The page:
Fig. 1 Cyclic voltammograms of a 1 mM solution of [Fe3(CO)93-Te)2] (1) in CH2Cl2 (at 10, 25, 50, 100, 250, 500, 1000, 2000, 4000, and 8000 mV s−1). No oxidation at more positive potentials (up to +1.3 V) could be observed. The inset shows a plot of peak current vs. square root of scan rate for the indicated peaks. The return wave at −1.51 V is less electrochemically reversible at faster scan rates than the other waves.
Table 1 First and second reduction potentials of 1 and 3–5 together with reduction potentials for related clusters (all in CH2Cl2). Peak widths are reported for 100 mV s−1 scans
Complex Potential (E1/2) of first reduction (V) Potential (E1/2) of second reduction (V)
[Fe3(CO)93-Te)2] (1) −0.97 (ΔE = 155 mV) −1.51 (ΔE = 145 mV)
[Fe3(CO)83-Te)2(PPh3)] (3) −1.24 (ΔE = 190 mV) −1.91 (ΔE = 270 mV)
[Fe3(CO)73-Te)2(μ-dppm)] (4) −1.37 (ΔE = 110 mV) −1.77 (ΔE = 110 mV)
[Fe3(CO)73-Te)2(μ-dcpm)] (5) −1.51 (ΔE = 131 mV) −1.84 (ΔE = 145 mV)
[Fe3(CO)93-S)2]27 −1.03 −1.75
[Fe3(CO)93-Se)2]32 −1.03 (ΔE = 330 mV) −1.68 (ΔE = 350 mV)
[Fe3(CO)73-S)2(μ-dppm)]32 −1.55 (ΔE = 215 mV)
[Fe3(CO)73-Se)2(μ-dppm)]32 −1.45 (ΔE = 165 mV) −2.05 (ΔE = 235 mV)

We have also investigated the electrochemistry of [Fe3(CO)83-Te)2(PPh3)] (3) and the three diphosphine derivatives [Fe3(CO)73-Te)2(μ-R2PXPR2)] (4–6). Substitution of a carbonyl ligand in 1 for PPh3 predictably resulted in a shift of the reduction potentials of [Fe3(CO)83-Te)2(PPh3)] (3) to more negative potentials (Table 1) while the second reduction becomes completely irreversible (Fig. 2). This suggests that upon the second reduction either a carbonyl or the phosphine is lost, resulting in chemical irreversibility. Carbonyl loss has been proposed to occur at the second reduction potential of [Fe3(CO)93-S)2].32

image file: d0dt00556h-f2.tif
Fig. 2 Cyclic voltammograms of a 1 mM solution of [Fe3(CO)83-Te)2(PPh3)] (3) in CH2Cl2 (at 10, 25, 50, 100, 250, 500, 1000, and 2000 mV s−1). The inset shows a plot of peak current vs. square root of scan rate for the indicated waves. The second wave is chemically irreversible.

In contrast to the behaviour found for 3, CVs of all three diphosphine-bridged complexes [Fe3(CO)73-Te)2(μ-R2PXPR2)] (4–6) show two chemically reversible or quasi-reversible reduction peaks, akin to those seen for 1. All are summarised in Table 1, and data for the dppm and dcpm derivatives 4 and 5 are shown in Fig. 3 and 4, respectively. The dppa derivative 6 shows quite different behaviour as seen in Fig. S1 (ESI), with both reductive processes being irreversible; this complex will not be discussed further. As expected, removal of a further carbonyl ligand and addition of an electron-releasing phosphine leads to a shift to more negative reduction potentials with respect to those in 1. The dppm complex 4 (Fig. 3) shows two reversible reduction waves at −1.37 V and −1.77 V, which are shifted to −1.28 and −1.70 V in MeCN (Fig. S2), while for the more electron-releasing dcpm complex 5 these waves are seen at −1.51 V and −1.84 V. The reversibility of these waves provides strong evidence that the Fe3Te2P2 core remains intact upon addition of both one and two electrons.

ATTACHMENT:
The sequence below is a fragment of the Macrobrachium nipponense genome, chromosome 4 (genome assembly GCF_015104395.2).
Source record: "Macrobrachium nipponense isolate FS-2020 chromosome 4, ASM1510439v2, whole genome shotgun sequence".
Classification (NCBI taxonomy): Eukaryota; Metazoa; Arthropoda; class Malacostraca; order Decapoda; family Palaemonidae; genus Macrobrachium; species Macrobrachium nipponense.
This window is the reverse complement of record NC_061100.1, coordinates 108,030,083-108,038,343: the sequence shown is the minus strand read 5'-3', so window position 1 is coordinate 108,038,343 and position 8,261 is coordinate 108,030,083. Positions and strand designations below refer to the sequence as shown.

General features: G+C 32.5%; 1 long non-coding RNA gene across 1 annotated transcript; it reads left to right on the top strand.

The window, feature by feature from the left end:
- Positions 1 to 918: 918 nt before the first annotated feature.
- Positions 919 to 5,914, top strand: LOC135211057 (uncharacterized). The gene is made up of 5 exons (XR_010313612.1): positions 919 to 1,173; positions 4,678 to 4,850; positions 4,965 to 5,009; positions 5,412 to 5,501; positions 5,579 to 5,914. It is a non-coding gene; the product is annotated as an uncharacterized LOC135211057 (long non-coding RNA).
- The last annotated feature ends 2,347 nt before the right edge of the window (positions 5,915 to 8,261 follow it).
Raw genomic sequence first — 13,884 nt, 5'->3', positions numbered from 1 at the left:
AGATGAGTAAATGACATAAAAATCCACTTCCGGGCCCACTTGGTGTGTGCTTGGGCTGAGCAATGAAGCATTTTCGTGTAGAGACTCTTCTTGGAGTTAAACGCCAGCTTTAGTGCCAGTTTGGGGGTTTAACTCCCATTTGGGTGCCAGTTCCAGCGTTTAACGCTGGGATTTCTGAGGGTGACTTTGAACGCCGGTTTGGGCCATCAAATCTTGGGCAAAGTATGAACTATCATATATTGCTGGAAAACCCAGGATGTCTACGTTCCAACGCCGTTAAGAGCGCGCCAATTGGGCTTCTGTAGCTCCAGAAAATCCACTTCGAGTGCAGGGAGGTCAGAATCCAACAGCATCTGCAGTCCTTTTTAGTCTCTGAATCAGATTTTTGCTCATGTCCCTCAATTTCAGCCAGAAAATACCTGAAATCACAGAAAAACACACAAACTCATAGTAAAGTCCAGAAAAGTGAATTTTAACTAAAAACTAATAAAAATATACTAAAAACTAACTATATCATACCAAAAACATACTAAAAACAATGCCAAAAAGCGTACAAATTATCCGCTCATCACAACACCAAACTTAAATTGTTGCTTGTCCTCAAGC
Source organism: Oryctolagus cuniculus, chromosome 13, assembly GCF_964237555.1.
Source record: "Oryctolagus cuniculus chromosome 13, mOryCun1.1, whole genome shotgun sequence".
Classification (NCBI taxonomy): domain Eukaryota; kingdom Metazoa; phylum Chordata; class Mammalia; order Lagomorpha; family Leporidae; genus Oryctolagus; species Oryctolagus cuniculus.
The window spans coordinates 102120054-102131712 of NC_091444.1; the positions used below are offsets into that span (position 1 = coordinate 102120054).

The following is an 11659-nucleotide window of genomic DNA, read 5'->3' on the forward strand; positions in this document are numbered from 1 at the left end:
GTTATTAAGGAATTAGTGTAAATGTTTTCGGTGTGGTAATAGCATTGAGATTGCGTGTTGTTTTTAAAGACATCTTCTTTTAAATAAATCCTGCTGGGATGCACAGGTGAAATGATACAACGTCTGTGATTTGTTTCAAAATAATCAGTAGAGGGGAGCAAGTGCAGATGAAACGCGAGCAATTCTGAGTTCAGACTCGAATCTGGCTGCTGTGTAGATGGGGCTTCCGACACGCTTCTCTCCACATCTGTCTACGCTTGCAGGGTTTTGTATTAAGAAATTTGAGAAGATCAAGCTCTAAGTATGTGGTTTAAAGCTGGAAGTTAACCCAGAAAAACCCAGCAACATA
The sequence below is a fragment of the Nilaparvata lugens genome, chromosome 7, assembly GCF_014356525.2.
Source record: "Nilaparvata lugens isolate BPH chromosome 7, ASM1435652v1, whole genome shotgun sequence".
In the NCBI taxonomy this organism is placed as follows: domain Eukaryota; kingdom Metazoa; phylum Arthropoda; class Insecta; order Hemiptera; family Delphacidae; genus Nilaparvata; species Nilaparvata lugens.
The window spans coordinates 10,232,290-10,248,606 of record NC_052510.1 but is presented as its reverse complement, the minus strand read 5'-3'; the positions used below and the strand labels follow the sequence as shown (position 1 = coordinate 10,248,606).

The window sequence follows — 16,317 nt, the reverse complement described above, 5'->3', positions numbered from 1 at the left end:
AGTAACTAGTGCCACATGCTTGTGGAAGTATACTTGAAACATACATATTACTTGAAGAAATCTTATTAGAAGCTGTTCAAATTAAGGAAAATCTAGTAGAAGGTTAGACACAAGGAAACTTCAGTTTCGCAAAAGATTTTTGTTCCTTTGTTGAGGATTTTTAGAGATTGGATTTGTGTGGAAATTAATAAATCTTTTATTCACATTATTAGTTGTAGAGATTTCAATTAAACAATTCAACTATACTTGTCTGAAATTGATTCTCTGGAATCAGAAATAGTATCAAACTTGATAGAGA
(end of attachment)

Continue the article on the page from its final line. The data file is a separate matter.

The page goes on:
image file: d0dt00556h-f3.tif
Fig. 3 Cyclic voltammograms of a 1 mM solution of [Fe3(CO)73-Te)2(μ-dppm)] (4) in CH2Cl2 (supporting electrolyte [NBu4][PF6] at 10, 25, 50, 100, 250, 500, 1000, and 2000 mV s−1, glassy carbon electrode, potential vs. Fc+/Fc). The inset shows a plot of peak current vs. square root of scan rate for the reduction peaks. The return wave at −1.77 V is less electrochemically reversible at faster scan rates than the other reduction waves. The oxidation at +0.4 V is chemically irreversible.

image file: d0dt00556h-f4.tif
Fig. 4 Cyclic voltammograms of a 1 mM solution of [Fe3(CO)73-Te)2(μ-dcpm)] (5) in CH2Cl2 (supporting electrolyte [NBu4][PF6] at 10, 25, 50, 100, 250, 500, 1000, and 2000 mV s−1, glassy carbon electrode, potential vs. Fc+/Fc); the inset shows a plot of peak current vs. square root of scan rate for the reduction waves. The return wave at −1.51 V is less electrochemically reversible at faster scan rates than the other reduction waves.

Both 4 and 5 also show oxidative chemistry that presumably is outside of the solvent window for 1 and 3. The dppm complex 4 shows an irreversible oxidation at 0.4 V in CH2Cl2, the height of which suggests that it may be a two-electron process, which is consistent with the two closely spaced oxidation waves seen in dcpm complex 5. Oxidation is irreversible and in order to improve reversibility we also studied the electrochemistry of 4 in the coordinating solvent MeCN (Fig. S2). Both the cathodic and anodic regions show similar reductive and oxidative features to those observed in CH2Cl2, the oxidation wave appearing at 0.3 V, the peak height of which again suggests more than one electron may be involved. Shifting of the oxidation wave by ca. 0.20 V to more negative potential in MeCN as compared to CH2Cl2 was noted for the selenium analogue32 and relates to the stabilisation of positive charge by the coordinating solvent.